The next war scares me even more, and it's not against Hezbollah or Iran
"I still estimate, hope, that most Israelis prefer to live in a democracy. The problem is: They are certain that democracy is here forever, can be taken for granted, is secure. Therefore, they observe the writing on the wall with eyes wide shut," writes Yoel Esteron
The next war scares me even more than the previous war. The next war that scares me most of all isn't a military conflict replete with rockets with Hezbollah or Iran. It isn't the violent clashes between the Jewish majority and the Muslim minority in Israel either. No, the next terrible war that may break out is between Israelis that believe in democracy and those that despise democracy. Iran and its extensions won't defeat us. We may defeat ourselves.
Israeli literature is full of dystopian visions - from Amos Kenan's "The Road to Ein Harod" through Yitzhak Ben Ner's "Angels are Coming" and up to Arik Cherniak's "Hero". For many years I read these frightening books with remoteness and mistrust. Have we reached these stages of horror? Not yet. But I'm less certain that these are just nightmares that are washed away come morning by the bright azure of Startup Nation, the Israeli miracle, and so on.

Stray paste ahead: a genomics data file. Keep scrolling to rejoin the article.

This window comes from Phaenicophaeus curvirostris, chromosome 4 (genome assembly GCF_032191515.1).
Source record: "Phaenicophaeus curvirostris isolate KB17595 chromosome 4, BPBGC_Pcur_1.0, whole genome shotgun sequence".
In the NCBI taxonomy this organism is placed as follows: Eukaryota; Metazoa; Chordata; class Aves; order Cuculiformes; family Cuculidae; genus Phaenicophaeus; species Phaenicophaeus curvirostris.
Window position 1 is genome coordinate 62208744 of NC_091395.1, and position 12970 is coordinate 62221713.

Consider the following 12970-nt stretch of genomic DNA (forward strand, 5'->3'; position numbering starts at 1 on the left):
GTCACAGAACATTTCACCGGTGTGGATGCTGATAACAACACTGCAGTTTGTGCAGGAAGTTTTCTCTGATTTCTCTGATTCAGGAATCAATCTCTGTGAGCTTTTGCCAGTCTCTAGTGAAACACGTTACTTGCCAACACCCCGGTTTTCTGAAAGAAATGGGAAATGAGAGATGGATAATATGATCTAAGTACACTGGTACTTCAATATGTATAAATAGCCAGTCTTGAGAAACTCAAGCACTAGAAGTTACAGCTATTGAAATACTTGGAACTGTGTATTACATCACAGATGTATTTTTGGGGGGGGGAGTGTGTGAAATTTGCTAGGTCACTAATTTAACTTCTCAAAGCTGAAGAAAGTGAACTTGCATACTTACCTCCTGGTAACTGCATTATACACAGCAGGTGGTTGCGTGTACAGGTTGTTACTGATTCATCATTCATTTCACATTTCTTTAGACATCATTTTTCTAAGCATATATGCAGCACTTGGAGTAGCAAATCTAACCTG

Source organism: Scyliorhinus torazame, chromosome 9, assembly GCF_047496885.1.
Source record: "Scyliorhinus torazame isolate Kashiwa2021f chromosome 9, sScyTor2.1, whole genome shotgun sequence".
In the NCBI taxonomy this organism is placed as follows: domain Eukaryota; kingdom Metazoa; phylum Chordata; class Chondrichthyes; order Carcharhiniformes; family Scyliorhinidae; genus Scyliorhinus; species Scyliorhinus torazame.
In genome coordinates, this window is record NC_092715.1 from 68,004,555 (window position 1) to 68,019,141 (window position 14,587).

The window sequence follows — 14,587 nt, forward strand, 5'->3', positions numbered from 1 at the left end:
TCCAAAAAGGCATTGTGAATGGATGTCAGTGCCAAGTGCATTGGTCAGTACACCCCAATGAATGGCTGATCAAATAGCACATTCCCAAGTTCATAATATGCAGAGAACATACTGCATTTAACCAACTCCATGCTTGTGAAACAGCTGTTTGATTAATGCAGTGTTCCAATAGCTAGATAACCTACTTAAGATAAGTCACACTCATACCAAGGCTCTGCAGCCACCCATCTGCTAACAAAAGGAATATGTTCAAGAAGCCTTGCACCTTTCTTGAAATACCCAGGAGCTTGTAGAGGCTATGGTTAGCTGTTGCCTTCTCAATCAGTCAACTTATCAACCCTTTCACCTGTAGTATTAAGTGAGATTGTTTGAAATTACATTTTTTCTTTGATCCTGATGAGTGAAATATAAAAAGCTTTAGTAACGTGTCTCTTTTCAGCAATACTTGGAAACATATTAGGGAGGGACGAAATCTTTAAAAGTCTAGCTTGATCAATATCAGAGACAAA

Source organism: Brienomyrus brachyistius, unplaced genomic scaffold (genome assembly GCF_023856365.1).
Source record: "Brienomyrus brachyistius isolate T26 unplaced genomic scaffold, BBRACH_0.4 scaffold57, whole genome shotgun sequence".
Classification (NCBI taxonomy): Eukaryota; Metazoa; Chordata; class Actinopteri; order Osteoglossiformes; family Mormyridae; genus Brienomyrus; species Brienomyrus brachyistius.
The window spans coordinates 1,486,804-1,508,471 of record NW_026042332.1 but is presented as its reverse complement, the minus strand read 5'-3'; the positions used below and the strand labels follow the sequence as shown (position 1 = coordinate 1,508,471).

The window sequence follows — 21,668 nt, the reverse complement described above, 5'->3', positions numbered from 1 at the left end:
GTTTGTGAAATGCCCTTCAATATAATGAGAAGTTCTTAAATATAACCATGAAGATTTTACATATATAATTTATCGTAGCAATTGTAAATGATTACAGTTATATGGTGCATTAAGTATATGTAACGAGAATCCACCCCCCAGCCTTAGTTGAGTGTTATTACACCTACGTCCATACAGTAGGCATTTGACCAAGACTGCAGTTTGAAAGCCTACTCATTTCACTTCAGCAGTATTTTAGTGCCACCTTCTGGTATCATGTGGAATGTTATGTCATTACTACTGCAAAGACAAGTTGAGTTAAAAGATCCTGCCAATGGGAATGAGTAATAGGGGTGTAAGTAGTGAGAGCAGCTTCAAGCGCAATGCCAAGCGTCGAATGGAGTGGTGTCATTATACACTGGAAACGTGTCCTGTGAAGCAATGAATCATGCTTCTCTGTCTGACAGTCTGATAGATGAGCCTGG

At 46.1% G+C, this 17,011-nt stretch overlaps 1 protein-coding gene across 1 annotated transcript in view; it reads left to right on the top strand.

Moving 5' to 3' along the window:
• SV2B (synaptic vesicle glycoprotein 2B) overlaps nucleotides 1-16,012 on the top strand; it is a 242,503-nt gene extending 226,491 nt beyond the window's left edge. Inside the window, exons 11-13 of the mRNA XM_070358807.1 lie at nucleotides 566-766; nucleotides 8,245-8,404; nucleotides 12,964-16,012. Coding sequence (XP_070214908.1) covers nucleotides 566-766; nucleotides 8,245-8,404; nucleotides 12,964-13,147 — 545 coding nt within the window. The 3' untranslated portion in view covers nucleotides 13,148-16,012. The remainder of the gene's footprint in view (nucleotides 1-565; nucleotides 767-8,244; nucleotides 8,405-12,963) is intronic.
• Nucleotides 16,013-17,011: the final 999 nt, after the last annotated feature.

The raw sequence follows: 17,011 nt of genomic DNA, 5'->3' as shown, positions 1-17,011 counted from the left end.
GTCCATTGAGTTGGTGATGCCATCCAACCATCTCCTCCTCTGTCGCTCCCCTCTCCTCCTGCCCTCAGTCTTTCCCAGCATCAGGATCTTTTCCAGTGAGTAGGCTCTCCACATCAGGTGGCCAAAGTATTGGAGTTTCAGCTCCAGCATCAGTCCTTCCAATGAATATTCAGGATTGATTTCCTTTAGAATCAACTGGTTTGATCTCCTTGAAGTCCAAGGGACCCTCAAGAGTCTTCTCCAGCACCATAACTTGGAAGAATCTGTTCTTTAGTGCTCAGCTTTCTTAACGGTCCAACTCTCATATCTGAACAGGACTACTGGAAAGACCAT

Rioting in Bat Yam. Photo: Yariv Katz
The fracture is widening. Those that despise democracy are no longer just a handful of people or a marginal group. I won't attempt to count them, but it can be determined without exaggeration that they are blossoming - in the angry streets, the networks of hate and incitement, in the corridors of power and influence, in the neo-Kahanism politics in the Knesset and government, at the Prime Minister's residence.
There are those who identify them by their sectorial or tribal belonging - Bibists (Benjamin Netanyahu loyalists), not all of them of course, narrow-minded rabbis and their devotees, racist gangs, Muslim fundamentalists. But these labels don't reveal the big, frenzied picture. Those that despise democracy have mushroomed to numbers that are threatening the country's Democratic character and its very existence.
I still estimate, hope, that most Israelis prefer to live in a democracy. The problem is: They are certain that democracy is here forever, can be taken for granted, is secure. Therefore, they observe the writing on the wall with eyes wide shut. On this front, as well, we are victims of the Israeli belief that "everything will be alright."
It won't be alright. Not if the Israelis that want democracy will continue to live in apapthy and repression. You want democracy? Wake up, fight. Don't ask what democracy can do for you - ask what you can do for democracy.